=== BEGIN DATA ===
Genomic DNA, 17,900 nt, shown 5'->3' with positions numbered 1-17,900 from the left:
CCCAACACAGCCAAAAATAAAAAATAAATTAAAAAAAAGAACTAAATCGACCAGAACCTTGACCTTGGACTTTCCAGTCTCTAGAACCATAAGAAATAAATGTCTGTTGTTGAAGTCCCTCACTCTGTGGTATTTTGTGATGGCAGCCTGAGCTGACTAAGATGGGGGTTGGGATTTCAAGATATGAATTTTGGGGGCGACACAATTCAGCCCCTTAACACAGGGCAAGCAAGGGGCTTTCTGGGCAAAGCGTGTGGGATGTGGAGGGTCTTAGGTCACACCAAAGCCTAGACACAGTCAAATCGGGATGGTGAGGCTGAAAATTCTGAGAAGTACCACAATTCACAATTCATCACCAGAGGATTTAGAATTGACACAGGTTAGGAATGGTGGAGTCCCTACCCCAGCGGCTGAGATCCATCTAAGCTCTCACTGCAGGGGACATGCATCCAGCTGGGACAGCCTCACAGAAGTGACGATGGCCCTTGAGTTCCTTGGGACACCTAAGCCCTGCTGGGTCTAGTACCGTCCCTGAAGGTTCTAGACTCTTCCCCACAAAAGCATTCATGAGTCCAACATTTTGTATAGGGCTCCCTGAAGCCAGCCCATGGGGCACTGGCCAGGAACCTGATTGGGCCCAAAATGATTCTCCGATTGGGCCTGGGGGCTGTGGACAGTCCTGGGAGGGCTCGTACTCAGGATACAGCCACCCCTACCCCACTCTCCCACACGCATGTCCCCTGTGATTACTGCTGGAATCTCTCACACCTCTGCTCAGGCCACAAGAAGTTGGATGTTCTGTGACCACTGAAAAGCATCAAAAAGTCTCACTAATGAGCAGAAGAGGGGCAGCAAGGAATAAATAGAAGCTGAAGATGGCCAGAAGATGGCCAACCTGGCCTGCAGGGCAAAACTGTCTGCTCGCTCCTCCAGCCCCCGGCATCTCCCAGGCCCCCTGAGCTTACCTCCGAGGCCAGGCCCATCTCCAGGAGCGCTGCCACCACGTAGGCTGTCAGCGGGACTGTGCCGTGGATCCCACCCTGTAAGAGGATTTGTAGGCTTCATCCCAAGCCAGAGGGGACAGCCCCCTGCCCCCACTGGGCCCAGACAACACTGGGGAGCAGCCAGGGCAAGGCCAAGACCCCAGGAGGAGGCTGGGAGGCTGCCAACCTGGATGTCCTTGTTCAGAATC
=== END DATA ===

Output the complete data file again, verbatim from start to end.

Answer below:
Genomic DNA, 17,900 nt, shown 5'->3' with positions numbered 1-17,900 from the left:
CCCAACACAGCCAAAAATAAAAAATAAATTAAAAAAAAGAACTAAATCGACCAGAACCTTGACCTTGGACTTTCCAGTCTCTAGAACCATAAGAAATAAATGTCTGTTGTTGAAGTCCCTCACTCTGTGGTATTTTGTGATGGCAGCCTGAGCTGACTAAGATGGGGGTTGGGATTTCAAGATATGAATTTTGGGGGCGACACAATTCAGCCCCTTAACACAGGGCAAGCAAGGGGCTTTCTGGGCAAAGCGTGTGGGATGTGGAGGGTCTTAGGTCACACCAAAGCCTAGACACAGTCAAATCGGGATGGTGAGGCTGAAAATTCTGAGAAGTACCACAATTCACAATTCATCACCAGAGGATTTAGAATTGACACAGGTTAGGAATGGTGGAGTCCCTACCCCAGCGGCTGAGATCCATCTAAGCTCTCACTGCAGGGGACATGCATCCAGCTGGGACAGCCTCACAGAAGTGACGATGGCCCTTGAGTTCCTTGGGACACCTAAGCCCTGCTGGGTCTAGTACCGTCCCTGAAGGTTCTAGACTCTTCCCCACAAAAGCATTCATGAGTCCAACATTTTGTATAGGGCTCCCTGAAGCCAGCCCATGGGGCACTGGCCAGGAACCTGATTGGGCCCAAAATGATTCTCCGATTGGGCCTGGGGGCTGTGGACAGTCCTGGGAGGGCTCGTACTCAGGATACAGCCACCCCTACCCCACTCTCCCACACGCATGTCCCCTGTGATTACTGCTGGAATCTCTCACACCTCTGCTCAGGCCACAAGAAGTTGGATGTTCTGTGACCACTGAAAAGCATCAAAAAGTCTCACTAATGAGCAGAAGAGGGGCAGCAAGGAATAAATAGAAGCTGAAGATGGCCAGAAGATGGCCAACCTGGCCTGCAGGGCAAAACTGTCTGCTCGCTCCTCCAGCCCCCGGCATCTCCCAGGCCCCCTGAGCTTACCTCCGAGGCCAGGCCCATCTCCAGGAGCGCTGCCACCACGTAGGCTGTCAGCGGGACTGTGCCGTGGATCCCACCCTGTAAGAGGATTTGTAGGCTTCATCCCAAGCCAGAGGGGACAGCCCCCTGCCCCCACTGGGCCCAGACAACACTGGGGAGCAGCCAGGGCAAGGCCAAGACCCCAGGAGGAGGCTGGGAGGCTGCCAACCTGGATGTCCTTGTTCAGAATC